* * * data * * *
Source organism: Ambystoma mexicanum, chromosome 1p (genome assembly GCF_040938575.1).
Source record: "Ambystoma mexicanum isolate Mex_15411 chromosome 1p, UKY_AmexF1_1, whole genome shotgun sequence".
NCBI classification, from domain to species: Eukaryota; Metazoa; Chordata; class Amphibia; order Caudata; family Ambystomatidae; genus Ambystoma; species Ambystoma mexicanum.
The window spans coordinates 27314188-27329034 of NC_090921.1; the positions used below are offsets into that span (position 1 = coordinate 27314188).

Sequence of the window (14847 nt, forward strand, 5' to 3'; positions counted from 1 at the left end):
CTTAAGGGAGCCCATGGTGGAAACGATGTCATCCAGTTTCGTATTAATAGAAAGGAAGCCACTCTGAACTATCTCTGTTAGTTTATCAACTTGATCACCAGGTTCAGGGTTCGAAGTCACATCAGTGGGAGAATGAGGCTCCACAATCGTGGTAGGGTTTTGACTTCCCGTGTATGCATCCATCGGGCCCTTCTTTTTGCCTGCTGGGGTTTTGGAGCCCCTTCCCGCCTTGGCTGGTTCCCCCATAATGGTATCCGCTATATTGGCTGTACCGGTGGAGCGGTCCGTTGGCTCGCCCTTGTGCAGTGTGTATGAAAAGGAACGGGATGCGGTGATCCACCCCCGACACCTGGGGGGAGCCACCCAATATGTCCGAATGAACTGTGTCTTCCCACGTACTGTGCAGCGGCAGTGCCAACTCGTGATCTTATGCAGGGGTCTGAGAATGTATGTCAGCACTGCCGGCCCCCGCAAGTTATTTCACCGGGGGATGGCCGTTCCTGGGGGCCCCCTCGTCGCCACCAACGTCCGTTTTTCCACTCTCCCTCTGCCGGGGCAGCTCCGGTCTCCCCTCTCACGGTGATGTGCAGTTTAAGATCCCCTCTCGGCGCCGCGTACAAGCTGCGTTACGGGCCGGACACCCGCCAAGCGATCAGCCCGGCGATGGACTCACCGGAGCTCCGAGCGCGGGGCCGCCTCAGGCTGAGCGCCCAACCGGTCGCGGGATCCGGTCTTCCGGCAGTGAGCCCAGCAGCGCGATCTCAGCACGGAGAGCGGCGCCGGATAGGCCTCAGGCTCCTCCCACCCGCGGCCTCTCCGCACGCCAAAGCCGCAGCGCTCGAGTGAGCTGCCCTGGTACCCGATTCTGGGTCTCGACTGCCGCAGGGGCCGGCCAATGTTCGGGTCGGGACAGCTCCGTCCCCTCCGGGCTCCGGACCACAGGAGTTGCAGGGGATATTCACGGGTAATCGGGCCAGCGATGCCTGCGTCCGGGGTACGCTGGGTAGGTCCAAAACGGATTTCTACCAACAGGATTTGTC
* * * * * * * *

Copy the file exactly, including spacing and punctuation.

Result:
Source organism: Ambystoma mexicanum, chromosome 1p (genome assembly GCF_040938575.1).
Source record: "Ambystoma mexicanum isolate Mex_15411 chromosome 1p, UKY_AmexF1_1, whole genome shotgun sequence".
NCBI classification, from domain to species: Eukaryota; Metazoa; Chordata; class Amphibia; order Caudata; family Ambystomatidae; genus Ambystoma; species Ambystoma mexicanum.
The window spans coordinates 27314188-27329034 of NC_090921.1; the positions used below are offsets into that span (position 1 = coordinate 27314188).

Sequence of the window (14847 nt, forward strand, 5' to 3'; positions counted from 1 at the left end):
CTTAAGGGAGCCCATGGTGGAAACGATGTCATCCAGTTTCGTATTAATAGAAAGGAAGCCACTCTGAACTATCTCTGTTAGTTTATCAACTTGATCACCAGGTTCAGGGTTCGAAGTCACATCAGTGGGAGAATGAGGCTCCACAATCGTGGTAGGGTTTTGACTTCCCGTGTATGCATCCATCGGGCCCTTCTTTTTGCCTGCTGGGGTTTTGGAGCCCCTTCCCGCCTTGGCTGGTTCCCCCATAATGGTATCCGCTATATTGGCTGTACCGGTGGAGCGGTCCGTTGGCTCGCCCTTGTGCAGTGTGTATGAAAAGGAACGGGATGCGGTGATCCACCCCCGACACCTGGGGGGAGCCACCCAATATGTCCGAATGAACTGTGTCTTCCCACGTACTGTGCAGCGGCAGTGCCAACTCGTGATCTTATGCAGGGGTCTGAGAATGTATGTCAGCACTGCCGGCCCCCGCAAGTTATTTCACCGGGGGATGGCCGTTCCTGGGGGCCCCCTCGTCGCCACCAACGTCCGTTTTTCCACTCTCCCTCTGCCGGGGCAGCTCCGGTCTCCCCTCTCACGGTGATGTGCAGTTTAAGATCCCCTCTCGGCGCCGCGTACAAGCTGCGTTACGGGCCGGACACCCGCCAAGCGATCAGCCCGGCGATGGACTCACCGGAGCTCCGAGCGCGGGGCCGCCTCAGGCTGAGCGCCCAACCGGTCGCGGGATCCGGTCTTCCGGCAGTGAGCCCAGCAGCGCGATCTCAGCACGGAGAGCGGCGCCGGATAGGCCTCAGGCTCCTCCCACCCGCGGCCTCTCCGCACGCCAAAGCCGCAGCGCTCGAGTGAGCTGCCCTGGTACCCGATTCTGGGTCTCGACTGCCGCAGGGGCCGGCCAATGTTCGGGTCGGGACAGCTCCGTCCCCTCCGGGCTCCGGACCACAGGAGTTGCAGGGGATATTCACGGGTAATCGGGCCAGCGATGCCTGCGTCCGGGGTACGCTGGGTAGGTCCAAAACGGATTTCTACCAACAGGATTTGTC